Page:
Destiny's Child "Soldier" video clip. How was it lit? at

Go Back   DV Info Net > The Tools of DV and HD Production > Photon Management

Photon Management
Shine an ever-loving light on you.

Thread Tools Search this Thread
Old March 10th, 2005, 05:12 AM   #1
Regular Crew
Join Date: Aug 2003
Location: Kuwait, Kuwait
Posts: 100
Destiny's Child "Soldier" video clip. How was it lit?

If you haven't seen the video clip, it's a completely white stage (background and reflective floors). Shot B&W. It was lit perfectly well (even and soft). The white backgrounds are not over exposed.
you can check some parts of the clip in their website:

Now, I'm shooting a video clip with the same concept. The stage is being built. I need some tips on how to light it (all range of lights are available). I know it's probably multi-thousands lighting-job, but I'll try to get a look as close as possible.

The artists will be lit with soft boxes. My main concern is how to light the BG and floors, without overexposing them or the lights hitting the artists. All tips are greatly appreciated.
Nawaf Alali is offline   Reply With Quote
Old March 10th, 2005, 07:54 PM   #2
Regular Crew
Join Date: Nov 2003
Location: Burbank, California
Posts: 122
Hi Nawaf. Just some basic lighting tips for any stage or background: If you flag the subject's light such that it does not fall on the background, you can have a separate exposure for the bkgrd than the subject.

In terms of the clip you are suggesting, they spent money on consistency of the cyc background, and got a high gloss shine on the floor to make it reflective like that. Lighting on subjects appears soft, overhead and high-contrast, such that the shadow under their chins is soft but dark. The lighting is a dead giveaway in the pupils. You can see every softbox reflected. You can see there are two very large overhead boxes, and three smaller one to camera right. The overheads create ambient imllumination, the ones to the right add direction and fill shadows. They may have also had low-angle filler on the closeups, and reflectors camera left to make the lighting contrast softer.

The set is all painted white and is lit to normal exposure, then maybe an additional 1/2 stop added to take it up another notch. In this set it looks like they had their main spot to the middle, and let it fall off left and right. Keeping this falloff in check can all be done with lightmeter with a spot attachment. You can spot-check the white level of the background, and depending on what medium you are using (neg film, slide, video, etc.) just stay within the 5 or 6-stop range and you are okay. You will not lose detail in the highlights. You can also use an incident lightmeter and just see how much light is falling on the background, but that doesn't tke into account the reflective quality of the white paint (is it bright white, pale white, grayish white....)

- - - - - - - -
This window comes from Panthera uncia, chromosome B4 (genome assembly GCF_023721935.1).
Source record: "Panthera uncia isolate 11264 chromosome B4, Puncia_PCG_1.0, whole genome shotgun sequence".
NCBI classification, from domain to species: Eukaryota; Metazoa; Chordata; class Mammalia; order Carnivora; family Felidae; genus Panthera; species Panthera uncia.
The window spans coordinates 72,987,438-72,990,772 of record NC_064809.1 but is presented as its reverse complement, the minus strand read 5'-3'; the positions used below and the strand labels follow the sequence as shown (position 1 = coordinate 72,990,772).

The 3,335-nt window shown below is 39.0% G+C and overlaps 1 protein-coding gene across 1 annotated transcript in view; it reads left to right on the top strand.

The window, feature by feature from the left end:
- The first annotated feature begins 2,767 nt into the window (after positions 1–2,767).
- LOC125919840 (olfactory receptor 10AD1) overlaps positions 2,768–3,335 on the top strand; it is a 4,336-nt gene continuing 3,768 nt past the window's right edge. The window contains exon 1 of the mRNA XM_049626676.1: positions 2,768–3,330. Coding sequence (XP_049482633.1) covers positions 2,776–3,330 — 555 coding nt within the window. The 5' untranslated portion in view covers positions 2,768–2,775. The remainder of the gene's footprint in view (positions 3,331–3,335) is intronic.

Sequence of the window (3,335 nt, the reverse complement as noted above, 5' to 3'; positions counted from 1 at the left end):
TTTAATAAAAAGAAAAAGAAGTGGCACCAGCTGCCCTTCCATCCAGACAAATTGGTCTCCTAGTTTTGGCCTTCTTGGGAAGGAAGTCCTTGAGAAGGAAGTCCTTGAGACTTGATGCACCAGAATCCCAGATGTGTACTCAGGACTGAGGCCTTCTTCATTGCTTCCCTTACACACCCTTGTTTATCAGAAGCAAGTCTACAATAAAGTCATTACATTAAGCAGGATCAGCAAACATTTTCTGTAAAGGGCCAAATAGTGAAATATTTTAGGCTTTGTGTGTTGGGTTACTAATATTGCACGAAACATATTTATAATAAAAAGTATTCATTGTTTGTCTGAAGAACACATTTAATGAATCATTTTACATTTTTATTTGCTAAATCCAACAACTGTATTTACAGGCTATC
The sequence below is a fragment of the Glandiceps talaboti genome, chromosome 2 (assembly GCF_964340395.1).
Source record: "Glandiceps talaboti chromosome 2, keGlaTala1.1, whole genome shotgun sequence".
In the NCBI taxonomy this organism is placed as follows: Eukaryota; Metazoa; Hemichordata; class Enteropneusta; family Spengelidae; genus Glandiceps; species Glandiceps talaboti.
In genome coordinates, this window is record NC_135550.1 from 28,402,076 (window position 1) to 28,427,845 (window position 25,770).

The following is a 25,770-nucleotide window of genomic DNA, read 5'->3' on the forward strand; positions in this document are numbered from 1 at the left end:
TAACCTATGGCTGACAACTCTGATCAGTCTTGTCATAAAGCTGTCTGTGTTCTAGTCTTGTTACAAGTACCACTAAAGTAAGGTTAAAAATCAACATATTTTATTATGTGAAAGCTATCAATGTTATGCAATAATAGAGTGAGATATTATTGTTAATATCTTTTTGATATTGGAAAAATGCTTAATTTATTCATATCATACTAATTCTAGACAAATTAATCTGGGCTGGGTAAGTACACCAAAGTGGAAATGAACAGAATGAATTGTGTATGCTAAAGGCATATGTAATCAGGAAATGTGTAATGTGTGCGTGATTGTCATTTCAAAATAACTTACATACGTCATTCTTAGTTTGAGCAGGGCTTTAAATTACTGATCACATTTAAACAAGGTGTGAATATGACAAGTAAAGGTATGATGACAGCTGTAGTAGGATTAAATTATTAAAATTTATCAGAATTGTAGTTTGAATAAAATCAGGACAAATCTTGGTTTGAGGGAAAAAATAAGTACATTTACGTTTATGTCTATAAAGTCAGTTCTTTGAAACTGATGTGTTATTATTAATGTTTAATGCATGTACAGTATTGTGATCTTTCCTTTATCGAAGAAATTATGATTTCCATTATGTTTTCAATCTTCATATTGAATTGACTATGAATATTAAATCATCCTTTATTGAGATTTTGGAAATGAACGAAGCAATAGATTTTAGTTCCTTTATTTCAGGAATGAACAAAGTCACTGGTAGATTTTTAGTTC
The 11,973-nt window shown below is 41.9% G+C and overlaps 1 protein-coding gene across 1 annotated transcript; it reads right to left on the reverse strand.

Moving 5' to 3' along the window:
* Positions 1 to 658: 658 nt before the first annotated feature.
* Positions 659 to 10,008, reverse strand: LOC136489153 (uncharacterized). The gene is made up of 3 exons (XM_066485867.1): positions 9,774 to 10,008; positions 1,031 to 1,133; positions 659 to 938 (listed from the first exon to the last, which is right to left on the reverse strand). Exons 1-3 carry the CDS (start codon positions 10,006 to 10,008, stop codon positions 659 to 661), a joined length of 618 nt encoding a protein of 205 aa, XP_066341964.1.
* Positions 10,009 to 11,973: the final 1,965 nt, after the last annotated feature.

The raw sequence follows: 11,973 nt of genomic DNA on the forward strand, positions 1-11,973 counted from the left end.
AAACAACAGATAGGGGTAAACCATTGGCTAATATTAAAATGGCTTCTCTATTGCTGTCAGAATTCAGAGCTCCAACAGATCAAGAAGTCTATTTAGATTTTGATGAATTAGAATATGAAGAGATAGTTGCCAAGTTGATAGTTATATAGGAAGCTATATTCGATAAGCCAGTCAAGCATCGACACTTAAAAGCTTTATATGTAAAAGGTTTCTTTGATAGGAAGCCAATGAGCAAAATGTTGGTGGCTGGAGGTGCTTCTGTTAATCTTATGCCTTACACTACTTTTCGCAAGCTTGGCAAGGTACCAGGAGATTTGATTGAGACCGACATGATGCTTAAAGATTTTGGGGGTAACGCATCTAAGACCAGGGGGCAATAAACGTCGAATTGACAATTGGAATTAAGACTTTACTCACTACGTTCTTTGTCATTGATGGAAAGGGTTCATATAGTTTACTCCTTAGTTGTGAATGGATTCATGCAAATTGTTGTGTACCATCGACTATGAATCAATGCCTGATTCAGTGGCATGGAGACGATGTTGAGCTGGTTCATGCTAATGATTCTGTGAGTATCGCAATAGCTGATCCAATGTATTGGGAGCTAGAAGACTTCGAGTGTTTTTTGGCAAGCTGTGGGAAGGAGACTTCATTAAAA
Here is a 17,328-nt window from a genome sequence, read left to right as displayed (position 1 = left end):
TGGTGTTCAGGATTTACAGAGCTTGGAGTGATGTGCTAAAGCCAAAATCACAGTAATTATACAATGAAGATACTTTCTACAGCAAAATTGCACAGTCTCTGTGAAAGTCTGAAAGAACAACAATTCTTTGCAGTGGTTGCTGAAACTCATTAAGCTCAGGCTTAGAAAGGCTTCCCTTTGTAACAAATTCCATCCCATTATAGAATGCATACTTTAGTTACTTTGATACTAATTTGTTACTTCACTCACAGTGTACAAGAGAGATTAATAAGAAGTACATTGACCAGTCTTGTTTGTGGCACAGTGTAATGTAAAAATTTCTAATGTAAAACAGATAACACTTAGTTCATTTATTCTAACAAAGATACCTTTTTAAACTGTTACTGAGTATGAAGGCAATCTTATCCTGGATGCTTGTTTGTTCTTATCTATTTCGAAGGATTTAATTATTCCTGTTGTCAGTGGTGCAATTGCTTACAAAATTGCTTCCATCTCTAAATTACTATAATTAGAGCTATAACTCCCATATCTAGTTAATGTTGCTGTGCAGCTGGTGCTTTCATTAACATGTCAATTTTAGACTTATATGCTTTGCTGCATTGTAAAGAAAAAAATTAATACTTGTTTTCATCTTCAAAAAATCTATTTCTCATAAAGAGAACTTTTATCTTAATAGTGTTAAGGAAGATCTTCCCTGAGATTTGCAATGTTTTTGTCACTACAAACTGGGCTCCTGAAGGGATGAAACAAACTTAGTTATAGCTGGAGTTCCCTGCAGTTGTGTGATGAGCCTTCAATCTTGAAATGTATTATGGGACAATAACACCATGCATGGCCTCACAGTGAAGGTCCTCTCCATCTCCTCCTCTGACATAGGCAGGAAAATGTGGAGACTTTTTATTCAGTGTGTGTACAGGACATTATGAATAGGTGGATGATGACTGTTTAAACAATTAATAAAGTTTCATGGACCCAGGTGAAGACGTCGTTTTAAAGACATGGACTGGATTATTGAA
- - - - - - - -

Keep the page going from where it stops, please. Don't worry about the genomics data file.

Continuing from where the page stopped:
As for the subject, the same rule applies. Flag the background light so it does not hit the subject, and you have full control of the subject's appearance. In this case, it seems like you want to be a 1/2 stop under the normal level. So if the normal level is f/5.6, the bkgrd is f/5.6 1/2, subject is f/4.0 1/2. Then you also do lighting contrast (different from image contrast, which depends on the medium's latitude), so you light your subject such that the key-side is at exposure (f/4.0 1/2), and the shadow side (filled side) is 1 stop under. That gives a very flattering soft light, with deep dark shadows, and shows light direction (not flat). The more a subject has to move around, the more difficult it is to maintain these ratios, and the bigger the lights and the farther away they have to be. Sometimes it takes a big budget to hire the people to rig and truss all this stuff, but it can also be done on a small budget with a lot of effort. I did similar lighting for aa car commercial, and I had 3 4K HMI's and a long piece of wide muslin on speedrail, then 2 1K HMI's on softboxes to the sides. It worked, for under $2000 with grip/electrics. Good luck!
Want to get more from your hard-earned gear? Digital Cinema Filmmaking Course

24 hours of educational video on 16 DVDs, focused on filmmaking savvy, examples, demonstrations, and tips.
Learn Scriptwriting, Formatting, Editing, Camera Operation, Lighting, Exposure, Audio, and Directing.
Rush Hamden is offline   Reply With Quote
Old March 11th, 2005, 03:08 AM   #3
Regular Crew
Join Date: Aug 2003
Location: Kuwait, Kuwait
Posts: 100
thanx alot !! that was really helpfull.
Nawaf Alali is offline   Reply

DV Info Net refers all where-to-buy and where-to-rent questions exclusively to these trusted full line dealers and rental houses...

Professional Video
(800) 833-4801
Portland, OR

Omega Broadcast
(512) 251-7778
Austin, TX

(973) 335-4460
Mountain Lakes, NJ

Abel Cine Tech
(888) 700-4416
N.Y. NY & L.A. CA

(800) 238-8480
Glendale, CA

Precision Camera
(800) 677-1023
Austin, TX

DV Info Net also encourages you to support local businesses and buy from an authorized dealer in your neighborhood.
  You are here: DV Info Net > The Tools of DV and HD Production > Photon Management

Thread Tools Search this Thread
Search this Thread:

Advanced Search



All times are GMT -6. The time now is 04:14 PM.

DV Info Net -- Real Names, Real People, Real Info!
1998-2015 The Digital Video Information Network